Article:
“People ask me if I’m scared to get involved in this kind of work but my sense of outrage that people would do these kinds of things to other human beings is far stronger than any sense of fear.”
Flinders University student Alexandra Baxter is sitting in the library at Flinders University, but her mind is in some of the darkest, most frightening places on Earth as she talks about the scourge of human trafficking.
It’s an unexpected turn in conversation from what she had been discussing just a few minutes earlier, which is how her 29-page report on cyber crime has been published on the South Australian Victim Support Services website.
That in itself is a significant achievement for someone in the final year of a Bachelor of Justice and Society, but when Ms Baxter begins talking about her plans for a career saving the victims of human traffickers, her intensity moves to a whole new level.
“People know about people smuggling and boat people but they don’t know about human trafficking, and if they did, I think they would be as outraged as I am,” she said.
“A few years ago I took a topic in International Criminal Justice by Associate Professor Marinella Marmo and that’s where my interest in human trafficking came from.
“That interest has grown massively as my moral conscience has grown.”
Ms Baxter says one of the greatest ways of challenging the traffickers is through education.
She says one of the key targets for that education is the general public, who she says, because of their lack of knowledge about the issue, are inadvertently complicit in supporting the traffickers.
“It’s important to create education around the risks for women because many women in poorer parts of the world are easily lured in by traffickers,” she said.
“But it’s also just as important to create education for the general public, because if other people understood what was happening then I believe they would have the same sense of outrage that I have and want to do something about it.
“This lack of understanding among the general public means that people often ask why the victims don’t cry out for help, or seek assistance, and they think that because they haven’t, then somehow it’s their own fault.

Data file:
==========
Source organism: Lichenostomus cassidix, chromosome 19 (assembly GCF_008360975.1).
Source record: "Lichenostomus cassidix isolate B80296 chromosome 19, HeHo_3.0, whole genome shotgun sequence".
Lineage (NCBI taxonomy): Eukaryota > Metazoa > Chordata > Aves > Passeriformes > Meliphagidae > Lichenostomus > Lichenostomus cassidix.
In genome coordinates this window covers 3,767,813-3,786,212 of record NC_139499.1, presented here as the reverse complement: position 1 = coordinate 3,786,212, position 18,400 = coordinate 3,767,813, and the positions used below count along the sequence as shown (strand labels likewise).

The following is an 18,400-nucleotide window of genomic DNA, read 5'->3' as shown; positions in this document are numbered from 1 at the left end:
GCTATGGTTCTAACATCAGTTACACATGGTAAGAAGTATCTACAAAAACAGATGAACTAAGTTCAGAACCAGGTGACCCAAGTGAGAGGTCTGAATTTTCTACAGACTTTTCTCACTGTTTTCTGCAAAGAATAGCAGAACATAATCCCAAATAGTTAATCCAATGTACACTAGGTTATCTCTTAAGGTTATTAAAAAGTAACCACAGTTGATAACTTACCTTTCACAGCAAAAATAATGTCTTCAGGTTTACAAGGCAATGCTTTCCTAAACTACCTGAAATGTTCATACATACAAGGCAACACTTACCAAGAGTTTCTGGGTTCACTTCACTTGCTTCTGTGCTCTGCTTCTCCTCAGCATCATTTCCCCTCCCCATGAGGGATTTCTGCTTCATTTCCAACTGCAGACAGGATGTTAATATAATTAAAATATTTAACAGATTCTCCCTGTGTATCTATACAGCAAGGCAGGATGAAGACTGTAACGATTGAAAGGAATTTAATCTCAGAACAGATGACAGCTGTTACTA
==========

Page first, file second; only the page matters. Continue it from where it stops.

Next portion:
“It’s a blame culture that happens within the general public because they don’t understand the kind of fear and coercion the victims of people trafficking face.
“It’s very easy for those of us who have grown up in safe, secure environments to imagine that the rest of the world is like home and that we all more or less face the same kind of challenges in life, but this isn’t true.
“Traffickers prey on the weak and the poor, offering them jobs and money in other countries, then they take their passports and visas from them them when they arrive, and often make them work in the sex trade for years to ‘pay off’ their debts.
“The blame culture among the general public also makes it harder for victims of trafficking to seek help, and creates challenges for them when they try to reintegrate into society, which is really unfair.
“I think this is something that needs to be addressed and I already spend a lot of my time educating people about it.”
Ms Baxter says she plans on undertaking Honours in Human Trafficking at Flinders University next year, and that in the longer term she wants to work in the US.
“I’ve thought about working in Australia with the Federal Police, or with the United Nations, but I’m now looking towards the United States,” she said.
“Human trafficking is happening in Australia, although not on the same scale as many other parts of the world, and I’d like to work where that I can have the most impact.”
Returning to the topic of her cyber report crime for VSS, Ms Baxter said her time working there gave her invaluable experience of a real workplace.
“My work at VSS was as part of an integrated learning topic for my degree and meant I spent 100 hours working there,” she said.
“I really enjoyed working at VSS because it doesn’t matter what the crime or incident is that people come to them with, they will help, or they will refer people on to get help elsewhere.
“They asked me if I could do a report on cyber crime because there is very little research available on this subject.
“The final report, which is titled Improving Responses to Cyber Victimisation in South Australia, was more than the topic required but I didn’t want to jeopardise the report by being burdened by a word count.
“Seeing it published on their website has been really exciting and very rewarding.”